Baker v. State of Missouri

Filing 12

ORDER: ORDERED that: (1) the above-captioned petition for a writ of habeas corpus is denied; (2) this case is dismissed with prejudice; and (3) the issuance of a certificate of appealability is denied. Signed on October 11, 2013 by District Judge Ortrie D. Smith. (Thoennes, Cindy)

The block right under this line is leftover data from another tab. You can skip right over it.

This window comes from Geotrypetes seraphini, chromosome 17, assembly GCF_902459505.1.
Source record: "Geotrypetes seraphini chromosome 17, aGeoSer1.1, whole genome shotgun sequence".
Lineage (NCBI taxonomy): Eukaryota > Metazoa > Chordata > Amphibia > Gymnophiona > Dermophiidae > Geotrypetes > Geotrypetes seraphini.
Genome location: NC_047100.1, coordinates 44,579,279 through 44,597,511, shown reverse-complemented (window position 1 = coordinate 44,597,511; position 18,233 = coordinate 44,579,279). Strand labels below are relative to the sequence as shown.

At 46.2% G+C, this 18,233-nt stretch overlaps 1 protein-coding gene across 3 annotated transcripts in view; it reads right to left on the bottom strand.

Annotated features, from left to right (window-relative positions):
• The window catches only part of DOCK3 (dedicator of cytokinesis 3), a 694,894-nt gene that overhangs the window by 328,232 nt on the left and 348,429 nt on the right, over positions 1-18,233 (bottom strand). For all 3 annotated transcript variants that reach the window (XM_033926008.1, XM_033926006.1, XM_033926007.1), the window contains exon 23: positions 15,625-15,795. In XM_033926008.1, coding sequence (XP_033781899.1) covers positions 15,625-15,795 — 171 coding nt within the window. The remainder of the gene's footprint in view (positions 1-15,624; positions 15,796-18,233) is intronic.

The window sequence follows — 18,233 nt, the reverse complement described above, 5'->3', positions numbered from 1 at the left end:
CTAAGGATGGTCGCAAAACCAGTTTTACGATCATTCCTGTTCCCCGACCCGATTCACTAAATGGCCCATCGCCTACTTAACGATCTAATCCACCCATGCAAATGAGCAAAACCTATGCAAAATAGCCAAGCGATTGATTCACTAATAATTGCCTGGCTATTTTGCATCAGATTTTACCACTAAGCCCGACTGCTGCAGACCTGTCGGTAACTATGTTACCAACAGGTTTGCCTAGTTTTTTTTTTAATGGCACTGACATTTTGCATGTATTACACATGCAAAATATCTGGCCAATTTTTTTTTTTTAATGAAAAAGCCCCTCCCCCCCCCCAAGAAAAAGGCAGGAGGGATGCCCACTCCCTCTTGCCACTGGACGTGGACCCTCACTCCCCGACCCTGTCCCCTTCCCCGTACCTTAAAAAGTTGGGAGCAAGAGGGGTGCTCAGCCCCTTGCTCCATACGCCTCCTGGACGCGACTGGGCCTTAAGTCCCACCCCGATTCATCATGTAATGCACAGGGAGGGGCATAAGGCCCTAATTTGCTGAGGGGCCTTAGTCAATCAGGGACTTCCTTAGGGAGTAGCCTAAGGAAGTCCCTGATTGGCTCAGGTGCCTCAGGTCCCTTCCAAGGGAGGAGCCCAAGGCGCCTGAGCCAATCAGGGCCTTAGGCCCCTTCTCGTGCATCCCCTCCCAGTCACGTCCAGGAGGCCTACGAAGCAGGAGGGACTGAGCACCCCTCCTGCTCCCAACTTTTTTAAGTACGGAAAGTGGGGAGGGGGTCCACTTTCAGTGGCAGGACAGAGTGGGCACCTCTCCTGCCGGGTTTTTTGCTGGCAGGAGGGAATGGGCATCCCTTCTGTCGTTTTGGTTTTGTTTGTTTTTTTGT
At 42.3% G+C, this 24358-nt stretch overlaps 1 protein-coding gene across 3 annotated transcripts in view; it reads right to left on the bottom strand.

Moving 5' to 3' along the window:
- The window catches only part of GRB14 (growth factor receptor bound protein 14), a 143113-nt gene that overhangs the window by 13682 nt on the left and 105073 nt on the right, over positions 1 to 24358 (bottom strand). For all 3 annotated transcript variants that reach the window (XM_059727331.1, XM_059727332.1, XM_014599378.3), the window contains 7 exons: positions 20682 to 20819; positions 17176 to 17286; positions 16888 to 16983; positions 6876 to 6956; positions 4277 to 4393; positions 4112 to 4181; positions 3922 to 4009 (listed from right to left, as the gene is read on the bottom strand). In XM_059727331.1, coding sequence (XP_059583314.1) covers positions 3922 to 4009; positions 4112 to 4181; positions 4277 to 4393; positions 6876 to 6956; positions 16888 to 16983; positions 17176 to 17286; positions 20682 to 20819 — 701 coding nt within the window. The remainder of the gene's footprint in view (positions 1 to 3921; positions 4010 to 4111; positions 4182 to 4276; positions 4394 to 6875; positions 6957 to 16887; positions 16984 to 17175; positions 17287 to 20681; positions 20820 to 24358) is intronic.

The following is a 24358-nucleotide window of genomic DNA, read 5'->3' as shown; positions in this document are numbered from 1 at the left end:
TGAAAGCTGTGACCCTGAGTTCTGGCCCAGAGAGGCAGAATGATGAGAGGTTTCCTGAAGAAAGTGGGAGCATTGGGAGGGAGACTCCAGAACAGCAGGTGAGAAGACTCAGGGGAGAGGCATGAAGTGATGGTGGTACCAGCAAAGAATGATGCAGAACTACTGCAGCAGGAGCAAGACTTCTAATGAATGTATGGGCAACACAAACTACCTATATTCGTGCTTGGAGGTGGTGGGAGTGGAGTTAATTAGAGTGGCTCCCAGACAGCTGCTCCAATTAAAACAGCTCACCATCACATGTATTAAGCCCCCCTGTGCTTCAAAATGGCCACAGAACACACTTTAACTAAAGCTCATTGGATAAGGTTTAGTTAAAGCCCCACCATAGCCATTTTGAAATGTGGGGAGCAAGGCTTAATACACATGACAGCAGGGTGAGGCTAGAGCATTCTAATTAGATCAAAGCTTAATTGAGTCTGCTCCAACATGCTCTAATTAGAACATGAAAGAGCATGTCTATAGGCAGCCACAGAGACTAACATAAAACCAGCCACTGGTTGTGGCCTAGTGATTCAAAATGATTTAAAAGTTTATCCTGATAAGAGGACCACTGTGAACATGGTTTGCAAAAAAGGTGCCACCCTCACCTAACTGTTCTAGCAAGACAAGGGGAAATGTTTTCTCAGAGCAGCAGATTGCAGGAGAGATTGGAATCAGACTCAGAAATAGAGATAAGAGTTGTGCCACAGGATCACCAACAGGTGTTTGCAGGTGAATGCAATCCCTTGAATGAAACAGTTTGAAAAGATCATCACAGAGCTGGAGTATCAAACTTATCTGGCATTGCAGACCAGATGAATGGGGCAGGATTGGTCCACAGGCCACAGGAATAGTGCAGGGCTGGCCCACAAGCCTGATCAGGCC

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UNITED STATES DISTRICT COURT FOR THE WESTERN DISTRICT OF MISSOURI WESTERN DIVISION CHRISTOPHER L. BAKER, ) ) ) ) ) ) ) ) ) Petitioner, vs. DEAN MINOR, Respondent. Case No. 13-0598-CV-W-ODS-P OPINION AND ORDER DENYING PETITION FOR HABEAS CORPUS AND DENYING THE ISSUANCE OF A CERTIFICATE OF APPEALABILITY Petitioner, Christopher L. Baker, filed this pro se habeas corpus petition pursuant to 28 U.S.C. ' 2254 on June 10, 2013, seeking to challenge his 2009 conviction and sentence for Driving While Intoxicated, Chronic Offender, which was entered in the Circuit Court of Benton County, Missouri. The petition appears to contain only one ground for relief, but, in fact, there appear to be two: (1a) that trial counsel was ineffective for failing to timely disclose a defense witness, and for failing to make an adequate offer of proof as to the witness’s testimony; and (1b) that trial counsel was ineffective for failing to file a motion to suppress the statements made by the petitioner before he was advised of his Miranda1 rights. Respondent contends that ground 1a is without merit, and ground 1b is procedurally defaulted. SUMMARY OF THE FACTS On appeal from the denial of his Rule 29.15 motion, the Missouri Court of Appeals summarized the facts as follows: 1 Miranda v. Arizona, 384 U.S. 436 (1966). On October 22, 2007, Missouri Conservation Agent David Harms was driving on Highway C in Benton County when a pickup truck approached him from behind at a high rate of speed. Although that particular stretch of highway was hilly and divided by a double yellow line, the truck passed Agent Harms at the crest of a hill. As the truck passed, Agent Harms observed a white male, wearing a ball cap and a dark blue jacket, in the driver’s seat. There were no other occupants in the truck. When the truck passed, Agent Harms was driving at or near the 55-miles-per-hour speed limit. After the truck sped by, Agent Harms accelerated to 70 miles per hour to catch up and note the truck’s plate number. While following the truck, Agent Harms called in to the Benton County Dispatch Center and requested assistance from the highway patrol. Missouri Highway Patrol Trooper Zackery Bryan was at the dispatch center when the call came in at approximately 2:18 p.m. Agent Harms continued to follow the truck as it turned south onto Highway 65. The dispatcher informed Agent Harms that a state trooper was en route. The truck turned into the parking lot of TD Outdoor Power, a compact tractor and small engine business. Agent Harms drove to the next driveway and quickly turned around, resulting in him losing sight of the truck “very brief[ly].” Agent Harms drove into the entryway of the business’s parking lot and parked. He saw Baker standing outside of his truck with the driver’s door open. Baker was holding a guitar case and a two-liter bottle of Coke. Agent Harms watched as Baker walked over to a mobile home near the business. Baker stopped near the door to the mobile home for a short while, and then walked toward TD Outdoor Power and went inside. When Baker was inside, he asked the owner, Dale Crabtree, if he could “hang out” there for a while. When Crabtree asked why, Baker responded that he thought that he was being followed. Crabtree offered to call the police, but Baker stopped him, saying that he thought that the person following him was with law enforcement. Crabtree did not want to get involved and repeatedly asked Baker to go back to his truck. In response to one of these requests, Baker replied, “I guess all they could get me for [is] DWI.” Baker appeared to be scared. Trooper Bryan completed some paperwork at the dispatch center before responding to the call. He pulled into the business’s parking lot and observed Baker’s Ford pickup sitting alone in the lot. Trooper Bryan spoke briefly with Agent Harms, who described Baker to the trooper and explained what had happened. Trooper Bryan went inside to find Baker. When he saw Trooper Bryan pull into the parking lot, Baker told Crabtree and the other employees at the business that he needed to use the bathroom. He went inside the men’s restroom but left the door open. Crabtree heard his stepson, an employee, tell Baker angrily, “No, that’s not going to happen.” Crabtree turned and saw Baker pull a small bottle out of the trash can and put it into his jacket pocket. Trooper Bryan came in shortly thereafter. When Trooper Bryan entered the business at approximately 2:40 p.m., he found the employees shouting at Baker to leave. Trooper Bryan asked Baker to exit the building. Initially, Baker was very slow to respond, but he eventually went outside with the trooper. As they walked toward the patrol car, Trooper Bryan noticed that Baker smelled strongly of intoxicants. He also observed that Baker’s eyes were bloodshot and watery and that Baker staggered and swayed as he walked. When Baker spoke, his speech was slurred, and he mumbled. Trooper Bryan asked whether Baker had had anything to drink. Baker responded, “[j]ust this,” and he pulled a three-quarter full, 200 milliliter bottle of whiskey from his pocket. Baker was still carrying his guitar case. Trooper Bryan asked Baker to set the case down and to sit in the front passenger seat of the patrol car. Baker stared at the trooper as if he was unsure what to do. After the trooper asked him a second time, Baker put the guitar case on the ground, staggered over to the patrol car, and sat down. Inside the patrol car, Trooper Bryan asked Baker whether he had been driving. Baker said that he had not. He said that his girlfriend had been driving but that she ran away because she thought someone was following them and she was scared. Trooper Bryan contacted Agent Harms, who was still waiting at the entrance to the parking lot. Agent Harms confirmed that Baker was the sole occupant of the pickup that passed him and that Agent Harms had seen no one else around the vehicle in the parking lot. Trooper Bryan asked Baker for his driver’s license and proof of insurance. Baker produced a Missouri non-driver’s license and told the trooper that his proof of insurance was above the visor in his pickup truck. Baker gave the trooper permission to get into the truck and retrieve the insurance card. Baker also asked the trooper to take his guitar case and put it in the cab of the truck. Trooper Bryan walked over to the pickup truck and opened the door. He looked down and saw a twelve-pack of beer sitting on the driver’s side floorboard. There were three unopened cans remaining that were cold to the touch. Trooper Bryan noticed empty beer cans in the bed of the pickup truck. He put the guitar case in the passenger seat, seized the beer, and returned to his patrol car. When Trooper Bryan asked Baker about the beer, Baker said he had been drinking only whiskey. Baker told the trooper that he had seizures and that he was taking several types of medications: Propanolol, Naproxen, Gabapentin, Lithium, and Seroquel. Trooper Bryan asked Baker whether he was supposed to be drinking while on the medication, but Baker did not respond. Trooper Bryan conducted the horizontal gaze nystagmus [f.n. 1] ("HGN") field sobriety test. Baker exhibited five of six clues tending to indicate intoxication; the sixth clue was inconclusive because Baker failed to cooperate. [f.n. 1] Nystagmus means involuntary eye movement. Next, Trooper Bryan asked Baker to recite the alphabet from K to Y without singing. Baker sang the entire alphabet quietly to himself, but sang more loudly from K to Y. After he was finished, Baker recited the alphabet from Q to Z "for no apparent reason." Baker's speech was slurred, and he mumbled "to the point of being incoherent." Finally, Trooper Bryan asked Baker to count backward from 98 to 86. Baker counted from 90 to 80, then from 89 to 86, and then back up to 88. Based on all of his observations, Trooper Bryan believed that Baker was intoxicated. At 2:58 p.m., Trooper Bryan arrested Baker for driving while intoxicated. He read Baker the Miranda [f.n. 2] warnings and took him to jail. During the booking process, Trooper Bryan advised Baker of the Missouri Implied Consent Law [f.n. 3] and requested that Baker submit to a chemical breath test. Baker refused to take the test. [f.n. 2] Miranda v. Arizona, 384 U.S. 436 (1966). [f.n. 3] §§ 577.020 – 577.041. All statutory citations are to Revised Statutes of Missouri 2000, as updated through the 2006 Cumulative Supplement, unless otherwise noted. Trooper Bryan again gave Baker the Miranda warnings before interviewing him. Baker admitted that he had been drinking, but he said that he had consumed only whiskey. Baker said that he had started drinking “half an hour” before the interview. The interview began at 3:30 p.m., so, according to Baker, he had begun drinking at 3:00 p.m. The trooper pointed out that by 3:00 p.m., Baker was already seated in Trooper Bryan’s patrol car. Trooper Bryan then asked Baker whether he was under the influence of alcohol, and Baker said, “yes.” After answering this question, Baker became angry and uncooperative, and was yelling, swearing, crying and threatening Trooper Bryan. The trooper ended the interview. Six days before trial, the defense disclosed the identity of a potential witness, Linda Lesmeister. At a pre-trial conference, the State moved to exclude Lesmeister's testimony on the ground that the defense had not disclosed her in a timely fashion. The State noted that it had requested the identities of potential witnesses on December 12, 2007, ten months before trial, yet the defense disclosed Lesmeister only six days before trial, despite being aware of her existence from the beginning. The defense responded by advising the court, "we disclosed Linda as soon as we knew she was going to be available as a witness, as to what she would testify to." The defense further claimed, "we disclosed as soon as possible, and we would certainly make her available for [the State] to discuss and interview, and whatever she needs to do today." The circuit court sustained the State's motion to exclude Lesmeister as a witness because of the late disclosure. During closing argument, Baker's counsel argued that Baker's behavior was based upon mental problems and not intoxication. In rebuttal, the State argued: The evidence that came in today is what you’re supposed to be considering. The arguments are not evidence. What did you hear from the stand? What was admitted into evidence? What did you hear, in evidence, about a mental problem? They’re certainly keying on it. Was there any evidence of it? He made statements to the officer, and some medications. That’s all we have, just statements. And he said he suffered seizures. That’s all there is. That entire argument was about some kind of mental problem that there’s no evidence of. After deliberating for thirty minutes, the jury found Baker guilty of driving while intoxicated. The court later sentenced Baker as a chronic offender to ten years imprisonment. On direct appeal, Baker challenged the trial court's exclusion of Lesmeister as a witness. In a per curiam order with an accompanying memorandum, we affirmed the trial court's decision, finding that Baker failed to demonstrate plain error insofar as he failed to present an offer of proof as to the contents of Lesmeister's testimony at trial [f.n. 4]. [f.n. 4] State v. Baker, 304 S.W.3d 250 (Mo. App. W.D. 2009) (mem.). Thereafter, Baker filed a pro se Rule 29.15 motion for post-conviction relief. Appointed counsel filed an amended motion, arguing, among other claims, that counsel was ineffective for failing to timely disclose Lesmeister as a witness. The amended motion alleged that Lesmeister would have testified that Baker suffered from seizures, was on several medications, and had suffered a seizure earlier the day of his arrest. The motion court held an evidentiary hearing wherein it received testimony from Baker, Lesmeister, and trial counsel. Baker testified that he advised counsel of Lesmeister as a witness and indicated that she would be able to testify that Baker had suffered a seizure the day he was arrested and that he had not been drinking before 1:30 p.m. Baker testified that he advised trial counsel about Lesmeister as a potential witness "a couple of weeks before the trial, I guess." Lesmeister testified that she had known Baker since he was two years old. She also testified that she was with him for part of the day when he was arrested; she indicated that he had suffered a seizure around 11:00 or 11:30 that morning. Lesmeister further testified that, because of the seizure, Baker was ''wobbly" and "slurring his words." Lesmeister testified that Baker took a nap for about an hour and seemed better after that. Baker left around 1:30 p.m., and Lesmeister did not see him the rest of the day, but she knew that he had not been drinking in the time she was with him. She also indicated that the only medication she witnessed him take that day was Excedrin. Trial counsel indicated that he did not interact with Lesmeister until after Baker indicated that he was not interested in accepting a plea offer. Trial counsel testified that, before trial, he spoke with Lesmeister once on the phone. As soon as counsel discovered that her testimony could be beneficial to Baker, counsel contacted the State and indicated his intent to call Lesmeister as a witness. The motion court rejected Baker's claim of ineffective assistance, finding that the untimely disclosure of Lesmeister as a witness was directly attributable to Baker's failure to advise counsel of her potential testimony earlier in the process. The motion court specifically found that Lesmeister was "known exclusively to Movant as a potential witness, and it was nearly a year before the Movant provided that information to his trial counsel. By the time he did so, the ensuing disclosure to the State was untimely." (Emphasis in original.) The motion court also concluded that Baker suffered no prejudice from the untimely disclosure because Lesmeister's testimony "added nothing to the facts . . . ." The motion court determined that Lesmeister's testimony was "cumulative at best and detrimental to Movant at worst[,]" and that regardless how the testimony was viewed, Baker simply failed to demonstrate prejudice from its absence. Baker appeals. (Doc. No. 9, Ex. 12, pp. 2-8). Before the state court findings may be set aside, a federal court must conclude that the state court=s findings of fact lack even fair support in the record. Marshall v. Lonberger, 459 U.S. 422, 432 (1983). Credibility determinations are left for the state court to decide. v. Solem, 728 F.2d 1533, 1540 (8th Cir. en banc 1984). Graham It is petitioner=s burden to establish by clear and convincing evidence that the state court findings are erroneous. 28 U.S.C. ' 2254 (e)(1).2 Because the state court=s findings of fact have fair support in the record and because 2 AIn a proceeding instituted by an application for a writ of habeas corpus by a person in custody pursuant to the judgment of a State court, a determination of a factual issue made by a State court petitioner has failed to establish by clear and convincing evidence that the state court findings are erroneous, the Court defers to and adopts those factual conclusions. GROUND 1a – INEFFECTIVE ASSISTANCE OF COUNSEL In ground 1a, petitioner contends that trial counsel was ineffective for failing to timely disclose a defense witness, and for failing to make an adequate offer of proof of the defense witness testimony. In order to succeed on a claim of ineffective assistance of counsel, petitioner must establish that: (1) his counsel=s performance was unreasonable as viewed in the totality of the circumstances; and (2) his defense was prejudiced by counsel=s action in that there is a reasonable probability that, but for counsel=s unprofessional acts, the result of the proceeding would have been different. Strickland v. Washington, 466 U.S. 668, 694-95 (1984); Schaeffer v. Black, 774 F.2d 865, 867 (8th Cir. 1985). Reasonably effective assistance of counsel may be defined as the skill and diligence that a reasonably competent attorney would exercise under similar circumstances. See, e.g., Strickland v. Washington, 466 U.S. at 687-90. Judicial scrutiny of counsel=s performance must be highly deferential, id. at 689, and there is a Astrong presumption that counsel=s conduct falls within the wide range of reasonable professional assistance.@ Id. On appeal from the denial of his Rule 29.15 motion, the Missouri Court of Appeals disposed of petitioner=s claims as follows: In his single claim of error, Baker argues that trial counsel was ineffective for failing to timely endorse Lesmeister as a witness and that Baker suffered prejudice from counsel’s error in that, without Lesmeister’s testimony at trial, the State was allowed to argue that Baker’s theory of defense was unsupported by the evidence. The motion court rejected this claim, finding that the untimely disclosure shall be presumed to be correct. The applicant shall have the burden of rebutting the presumption of correctness by clear and convincing evidence.@ 28 U.S.C. ' 2254(e)(1). was attributable to Baker, not trial counsel, and that Baker suffered no prejudice from the absence of Lesmeister’s testimony at trial. The motion court’s decision was not clearly erroneous. “In order to prevail on an ineffective assistance of counsel claim, [a movant] must show by a preponderance of the evidence that: (1) trial counsel’s performance was deficient because []he failed to exercise the customary skill and diligence that a reasonably competent attorney would exercise in similar circumstances; and (2) the deficient performance prejudiced [the movant].” Dawson v. State, 315 S.W.3d 726, 731 (Mo. App. W.D. 2010). “If either the performance prong or the prejudice prong is not met, then we need not consider the other, and [a movant’s] claim of ineffective assistance of counsel must fail.” Id. Here, Baker’s claim fails on both fronts; he failed to demonstrate that counsel’s performance was deficient, and he failed to demonstrate any resulting prejudice. “To prevail on a claim of ineffective assistance of counsel based on trial counsel’s failure to timely endorse a witness, movant must demonstrate what the substance of the witness’[s] purported testimony would have been and how it would have aided his defense.” State v. Henke, 901 S.W.2d 921, 924 (Mo. App. W.D. 1995). “The reasonableness of counsel’s actions may be determined or substantially influenced by the defendant’s own statements or actions.” Strickland v. Washington, 466 U.S. 668, 691 (1984). “[I]nquiry into counsel’s conversations with the defendant may be critical to a proper assessment of counsel’s . . . litigation decisions.” Id. “Trial counsel cannot be deemed ineffective for [the] failure to endorse [a] witness in a timely fashion when [counsel] was unaware of the existence of [the] prospective witness.” State v. Lopez, 836 S.W.2d 28, 36 (Mo. App. E.D. 1992). “Nor can [counsel] be faulted for the trial court’s exercise of its discretion denying the late endorsement.” Id. Baker testified that he advised counsel about Lesmeister as a potential witness “a couple of weeks before trial, I guess.” Before trial, when arguing against the State’s motion to exclude Lesmeister’s testimony, trial counsel told the court that Lesmeister had been disclosed “as soon as we knew she was going to be available as a witness,” and “as soon as possible[.]” At the evidentiary hearing, trial counsel again indicated that Lesmeister was disclosed as soon as he discovered that she had potentially beneficial testimony to offer. Based on this evidence, we cannot conclude that the motion court’s finding that the untimely endorsement was attributable to Baker, rather than trial counsel, was clearly erroneous [f.n. 5] [f.n. 5] It is worth noting that Baker does not claim and did not present evidence that counsel was ineffective for failing to investigate or discover Lesmeister as a potential witness. Furthermore, we reject Baker’s claim of prejudice insofar as we believe that the State could have made the same argument regarding a lack of supporting evidence even if Lesmeister had testified at Baker’s trial. Lesmeister’s testimony would have indicated that Baker suffered from seizures and that he took medication for that condition. But the State’s argument did not suggest a dearth of evidence of seizures or medication. Rather, the State argued that there was no evidence of “a mental problem,” providing an alternate explanation for Baker’s behavior. The State pointed out that there were statements in evidence about Baker’s seizures and medications, but argues, “[t]hat’s all there is. [Defense counsel’s] entire argument was about some kind of mental problem that there’s no evidence of.” Thus, even if Lesmeister had offered the testimony she provided at the evidentiary hearing, the argument advanced by the State would have been the same [f.n. 6]. [f.n. 6] Perhaps Baker recognizes this fact, as he did not raise a claim at trial that the State was making an improper comment on previously excluded evidence. See, e.g., Kerns v. State, 198 S.W.3d 204, 204 (Mo. App. E.D. 2006) (“While it is improper for a prosecutor to comment on matters that the court has excluded, where the comment does not refer to the excluded evidence but instead to some ‘evidentiary void’ that is not attributable to the trial court’s ruling, the prosecutor may properly comment on it.”). But even if the State’s argument could be read as a comment on the lack of evidence supporting Baker’s asserted seizures and medication, we still fail to see how, in the absence of this argument, there is a reasonable probability of a different result. On direct appeal, we determined that “there was . . . overwhelming evidence that Baker was intoxicated at the time he took the HGN test.” State v. Baker, 304 S.W.3d 250 (Mo. App. W.D. 2009) (mem.). Nothing about Lesmeister’s proposed testimony would have diminished this overwhelming evidence. Consequently, Baker has failed to demonstrate any prejudice from counsel’s failure to timely endorse Lesmeister as a witness. Point denied. Conclusion The motion court’s findings of fact and conclusions of law are not clearly erroneous. Its decision is affirmed. (Doc. No. 9, Ex. 12, pp. 9-12). The resolution of ground 1a by the state court did not result in Aa decision that was contrary to, or involved an unreasonable application of, clearly established Federal law, as determined by the Supreme Court of the United States@ or in Aa decision that was based on an unreasonable determination of the facts in light of the evidence presented in the State court proceeding.@ 28 U.S.C. ' 2254(d)(1) and (2) (as amended April 24, 1996), as defined by the Supreme Court in Williams v. Taylor, 529 U.S. 362, 412 (2000).3 Applying the Strickland standard of review to the facts as set forth in the record, the Court finds that counsel was not ineffective. Ground 1a is denied. GROUND 1b B PROCEDURAL DEFAULT Petitioner=s remaining ground asserts that trial counsel was ineffective for failing to file a motion to suppress the statements made by the petitioner before he was advised of his Miranda rights. This ground is procedurally defaulted. In Coleman v. Thompson, 501 U.S. 722 (1991), the 3 According to the concurrence of Justice OConnor, joined by four other members of the Court, under the contrary to clause, a federal habeas court may grant the writ if the state court arrives at a conclusion opposite to that reached by [the Supreme] Court on a question of law or if the state court decides a case differently than [the Supreme] Court has on a set of materially indistinguishable facts. Under the unreasonable application clause, a federal habeas court may grant the writ if the state court identifies the correct legal principle from [the Supreme] Courts decisions but unreasonably applies that principle to the facts of the prisoners case. Williams, 529 U.S. at 413, 120 S.Ct. at 1523. Supreme Court held: In all cases in which a state prisoner has defaulted his federal claims in state court pursuant to an independent and adequate procedural rule, federal habeas review of the claims is barred unless the prisoner can demonstrate cause for the default and actual prejudice as a result of the alleged violation of federal law, or demonstrate that failure to consider the claims will result in a fundamental miscarriage of justice. Id. at 750. Cause, actual prejudice, and the probability of a Afundamental miscarriage of justice@ are to be judged under criteria set out in Wainwright v. Sykes, 433 U.S. 72 (1977), and Murray v. Carrier, 477 U.S. 478 (1986). Coleman, 501 U.S. at 748-50. A review of the record shows that petitioner did not present ground 1b in his original or amended Rule 29.15 motion. Therefore, this claim is procedurally defaulted and may not be reviewed by this Court unless petitioner can demonstrate cause and actual prejudice, or that failure to consider his claim will result in a fundamental miscarriage of justice. U.S. at 750. Coleman, 501 The Court will not reach the Aprejudice@ component of the analysis unless it first finds that the petitioner has demonstrated Acause@ for his procedural default. Petitioner does not present any valid explanation for why this ground was not pursued in his Rule 29.15 motion and, therefore, has failed to demonstrate cause for his procedural default. As a result, we do not consider prejudice. The Court, however, can still reach the merit of his claim if petitioner can show that he is Aprobably actually innocent@ of the crime for which he was convicted. Bowman v. Gammon, 85 F.3d 1339, 1346 (8th Cir. 1996), cert. denied, 520 U.S. 1128 (1997). To demonstrate his innocence, petitioner must satisfy a two-part test: First, he must support his allegation of constitutional error Awith new reliable evidence . . . that was not presented at trial.@ Second, he must establish Athat it is more likely than not that no reasonable juror would have convicted him in light of the new evidence.@ Id., citing Schlup v. Delo, 513 U.S. 298 (1995). Petitioner fails to make this showing. Petitioner has failed to show cause for his default of ground 1b. He does not show that a manifest injustice will occur if this ground is not reviewed on the merits, and he has failed to meet the Schlup standard for actual innocence. Id. Therefore, federal review of ground 1b is barred. Ground 1b is denied. CERTIFICATE OF APPEALABILITY Under 28 U.S.C. ' 2253(c), the Court may issue a certificate of appealability only Awhere a petitioner has made a substantial showing of the denial of a constitutional right.@ To satisfy this standard, a petitioner must show that a Areasonable jurist@ would find the district court ruling on the constitutional claim(s) Adebatable or wrong.@ Tennard v. Dretke, 542 U.S. 274, 276 (2004). Because petitioner has not met this standard, a certificate of appealability will be denied. See 28 U.S.C. ' 2254, Rule 11(a). ORDER Accordingly, it is ORDERED that: (1) the above-captioned petition for a writ of habeas corpus is denied; (2) this case is dismissed with prejudice; and (3) the issuance of a certificate of appealability is denied. /s/ Ortrie D. Smith ORTIE D. SMITH UNITED STATES DISTRICT JUDGE Kansas City, Missouri, Dated: October 11, 2013.